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San Francisco lawmakers just ordered that the city secure more than 8,000 hotel rooms for the city’s homeless population to better protect them from the coronavirus pandemic.
The San Francisco Board of Supervisors — which has repeatedly expressed frustration with Mayor London Breed’s approach to housing issues during the pandemic — unanimously approved the emergency ordinance Tuesday. The rooms, which the mayor has less than two weeks to reserve, can also be taken up by frontline workers.
San Francisco has already relocated hundreds of homeless people to hotel rooms and contracted thousands more. But advocates and lawmakers argue the criteria to get a room has been far too limited — favoring those who had tested positive for COVID-19, the elderly, and immunocompromised — and far too slow. More than 8,000 homeless people primarily sleep outdoors in San Francisco and typically only get a warm bed if they choose to stay at a crowded shelter, where social distancing isn’t possible. The city’s largest shelter is also currently experiencing an outbreak.
“This is the public health disaster we have warned about every day for the last month. It was entirely avoidable, but the Mayor was more interested in being tough with homeless people than preventing this explosion in COVID-19 cases. The results are tragic,” Supervisor Dean Preston, said in a tweet Friday, when it was announced that 68 homeless people at the shelter had tested positive.
Preston even personally funded hotel rooms for the homeless himself.
This week, San Francisco recorded a fast-growing outbreak among at least 90 residents at MSC South, the largest “congregate” shelter in San Francisco with approximately 340 nightly guests, according to the Guardian. Advocates continue to demand that cities across California provide hotel rooms for all homeless people before the outbreaks become widespread, and a newly formed organization, No Vacancy CA, plans to personally check homeless people into hotels in Los Angeles, San Francisco, Sacramento, and Oakland Wednesday.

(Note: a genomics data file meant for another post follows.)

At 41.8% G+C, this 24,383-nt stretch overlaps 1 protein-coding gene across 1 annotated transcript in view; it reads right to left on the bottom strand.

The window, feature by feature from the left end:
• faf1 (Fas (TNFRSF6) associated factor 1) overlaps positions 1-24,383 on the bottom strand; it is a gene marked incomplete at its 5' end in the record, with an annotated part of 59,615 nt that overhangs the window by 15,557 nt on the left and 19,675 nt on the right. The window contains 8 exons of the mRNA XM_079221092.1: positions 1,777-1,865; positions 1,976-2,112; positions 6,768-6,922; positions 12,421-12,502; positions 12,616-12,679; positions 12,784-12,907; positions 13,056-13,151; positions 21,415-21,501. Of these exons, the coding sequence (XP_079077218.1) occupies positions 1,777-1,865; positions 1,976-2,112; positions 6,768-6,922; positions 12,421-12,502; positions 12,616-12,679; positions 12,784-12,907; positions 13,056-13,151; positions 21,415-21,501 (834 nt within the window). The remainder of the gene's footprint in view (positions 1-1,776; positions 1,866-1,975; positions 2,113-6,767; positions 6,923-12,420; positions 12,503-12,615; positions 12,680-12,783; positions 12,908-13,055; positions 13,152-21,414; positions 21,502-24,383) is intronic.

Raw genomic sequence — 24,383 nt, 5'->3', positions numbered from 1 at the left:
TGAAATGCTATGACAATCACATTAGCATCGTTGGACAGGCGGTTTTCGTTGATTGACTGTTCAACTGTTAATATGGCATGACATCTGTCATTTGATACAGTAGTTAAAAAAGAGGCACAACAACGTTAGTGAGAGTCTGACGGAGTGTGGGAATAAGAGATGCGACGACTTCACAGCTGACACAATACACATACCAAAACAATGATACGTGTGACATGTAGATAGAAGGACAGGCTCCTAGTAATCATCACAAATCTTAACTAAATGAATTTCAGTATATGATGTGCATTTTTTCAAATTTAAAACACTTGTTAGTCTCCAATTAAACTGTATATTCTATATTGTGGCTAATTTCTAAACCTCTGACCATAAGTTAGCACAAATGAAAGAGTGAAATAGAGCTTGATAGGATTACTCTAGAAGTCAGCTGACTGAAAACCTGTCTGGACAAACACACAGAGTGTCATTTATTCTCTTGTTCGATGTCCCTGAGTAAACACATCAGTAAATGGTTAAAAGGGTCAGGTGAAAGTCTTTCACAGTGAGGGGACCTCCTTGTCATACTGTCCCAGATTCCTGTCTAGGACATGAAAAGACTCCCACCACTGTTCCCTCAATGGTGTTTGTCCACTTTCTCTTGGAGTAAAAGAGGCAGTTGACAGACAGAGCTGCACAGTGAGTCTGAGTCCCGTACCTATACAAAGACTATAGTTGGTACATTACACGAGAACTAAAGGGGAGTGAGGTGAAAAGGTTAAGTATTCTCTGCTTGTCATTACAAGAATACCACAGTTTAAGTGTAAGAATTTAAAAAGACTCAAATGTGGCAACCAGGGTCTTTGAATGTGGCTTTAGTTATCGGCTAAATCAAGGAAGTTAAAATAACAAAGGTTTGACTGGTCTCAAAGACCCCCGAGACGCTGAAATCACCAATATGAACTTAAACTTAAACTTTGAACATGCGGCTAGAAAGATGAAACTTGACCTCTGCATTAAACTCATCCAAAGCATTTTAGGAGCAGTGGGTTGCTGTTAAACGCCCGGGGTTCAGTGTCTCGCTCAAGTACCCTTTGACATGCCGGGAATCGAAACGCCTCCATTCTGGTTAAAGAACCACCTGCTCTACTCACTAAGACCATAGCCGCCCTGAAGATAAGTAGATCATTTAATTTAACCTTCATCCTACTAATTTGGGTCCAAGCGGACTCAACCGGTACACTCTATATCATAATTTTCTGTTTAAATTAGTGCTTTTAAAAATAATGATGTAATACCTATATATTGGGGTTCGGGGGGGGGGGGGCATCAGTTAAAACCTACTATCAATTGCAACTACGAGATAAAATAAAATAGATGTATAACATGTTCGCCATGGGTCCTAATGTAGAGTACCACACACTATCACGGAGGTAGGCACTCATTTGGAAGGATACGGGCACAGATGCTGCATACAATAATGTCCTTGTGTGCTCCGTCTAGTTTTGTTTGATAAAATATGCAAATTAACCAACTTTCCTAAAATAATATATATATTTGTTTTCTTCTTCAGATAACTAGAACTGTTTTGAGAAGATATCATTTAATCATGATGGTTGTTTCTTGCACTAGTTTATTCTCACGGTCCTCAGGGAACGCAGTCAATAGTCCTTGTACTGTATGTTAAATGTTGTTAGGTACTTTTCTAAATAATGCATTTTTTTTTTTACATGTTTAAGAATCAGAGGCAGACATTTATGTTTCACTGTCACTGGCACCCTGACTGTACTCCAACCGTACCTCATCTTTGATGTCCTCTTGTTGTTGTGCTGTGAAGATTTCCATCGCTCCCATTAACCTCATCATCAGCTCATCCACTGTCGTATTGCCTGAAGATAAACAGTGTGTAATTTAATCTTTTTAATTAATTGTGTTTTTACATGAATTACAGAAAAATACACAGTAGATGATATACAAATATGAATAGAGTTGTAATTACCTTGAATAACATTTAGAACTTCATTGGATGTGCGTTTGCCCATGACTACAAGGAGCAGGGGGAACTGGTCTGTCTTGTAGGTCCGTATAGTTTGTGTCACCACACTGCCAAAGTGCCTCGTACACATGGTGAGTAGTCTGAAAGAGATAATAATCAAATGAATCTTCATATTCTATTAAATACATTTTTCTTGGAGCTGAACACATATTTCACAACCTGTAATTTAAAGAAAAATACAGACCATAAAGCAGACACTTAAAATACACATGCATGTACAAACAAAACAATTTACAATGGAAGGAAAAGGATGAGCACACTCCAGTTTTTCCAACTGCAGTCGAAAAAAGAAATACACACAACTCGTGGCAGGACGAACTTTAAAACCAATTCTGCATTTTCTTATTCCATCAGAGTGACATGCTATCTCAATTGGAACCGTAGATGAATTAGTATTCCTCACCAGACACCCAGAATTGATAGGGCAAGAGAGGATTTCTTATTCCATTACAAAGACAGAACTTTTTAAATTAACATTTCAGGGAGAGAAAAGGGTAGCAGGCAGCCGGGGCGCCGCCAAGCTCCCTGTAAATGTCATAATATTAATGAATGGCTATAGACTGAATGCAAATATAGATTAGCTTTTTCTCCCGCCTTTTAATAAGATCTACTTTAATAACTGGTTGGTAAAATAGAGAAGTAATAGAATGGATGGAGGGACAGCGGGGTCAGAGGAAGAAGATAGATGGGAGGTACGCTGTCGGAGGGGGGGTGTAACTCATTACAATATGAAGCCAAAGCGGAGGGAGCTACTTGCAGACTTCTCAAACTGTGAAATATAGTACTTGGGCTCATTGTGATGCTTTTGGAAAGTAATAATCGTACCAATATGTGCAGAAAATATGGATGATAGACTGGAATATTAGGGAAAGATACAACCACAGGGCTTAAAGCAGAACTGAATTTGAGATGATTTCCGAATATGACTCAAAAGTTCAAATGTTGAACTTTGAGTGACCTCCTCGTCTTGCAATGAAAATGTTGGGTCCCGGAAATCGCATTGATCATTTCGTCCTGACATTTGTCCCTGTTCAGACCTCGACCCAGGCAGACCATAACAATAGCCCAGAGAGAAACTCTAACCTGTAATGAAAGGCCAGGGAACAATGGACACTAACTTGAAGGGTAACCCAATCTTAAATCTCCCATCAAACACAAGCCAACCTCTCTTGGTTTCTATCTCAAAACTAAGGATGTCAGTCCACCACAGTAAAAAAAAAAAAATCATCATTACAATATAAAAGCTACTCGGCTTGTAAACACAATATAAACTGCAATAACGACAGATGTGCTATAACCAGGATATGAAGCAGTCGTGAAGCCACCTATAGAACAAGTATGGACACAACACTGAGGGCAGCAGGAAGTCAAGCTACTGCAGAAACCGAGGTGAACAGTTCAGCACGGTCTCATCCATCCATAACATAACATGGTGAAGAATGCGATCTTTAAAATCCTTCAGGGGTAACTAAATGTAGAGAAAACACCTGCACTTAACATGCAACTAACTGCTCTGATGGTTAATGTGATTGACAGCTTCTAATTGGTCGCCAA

Breed has cautioned that the hotel rooms aren’t easy to coordinate on a large scale. Before moving people to the rooms, the city has to ensure there’s enough staff and security to care for them. Up until last week, her administration was planning to push nearly 400 homeless people to a large, impromptu shelter in the Moscone Convention Center, though that plan was quashed in favor of more hotel rooms after outrage from the supervisors.
“The city is continuing to open and operate thousands of hotel rooms, as we have been doing, under the guidance of our public health leaders,” Andy Lynch, a spokesperson for Breed, told the San Francisco Chronicle Tuesday. “We need to make sure we have adequate staffing to run these hotels, which requires hundreds of workers being trained and working around the clock to provide support for people staying in these rooms.”
New York City has been under similar pressure to get people into hotel rooms, and Mayor Bill de Blasio announced over the weekend that the city would relocate 6,000 of the city’s nearly 80,000 homeless. The city’s shelters are currently experiencing an outbreak that’s sickened hundreds of homeless people and killed at least 23. Unlike other cities, Connecticut’s regional homeless system moved weeks ago to get people into hotels, which entirely cleared out shelters in some cases.
Cover image: Pedestrians walk to the edge of the sidewalk to avoid stepping on people in tents and sleeping bags on Monday, April 13, 2020, in the tenderloin area of San Francisco. (AP Photo/Ben Margot)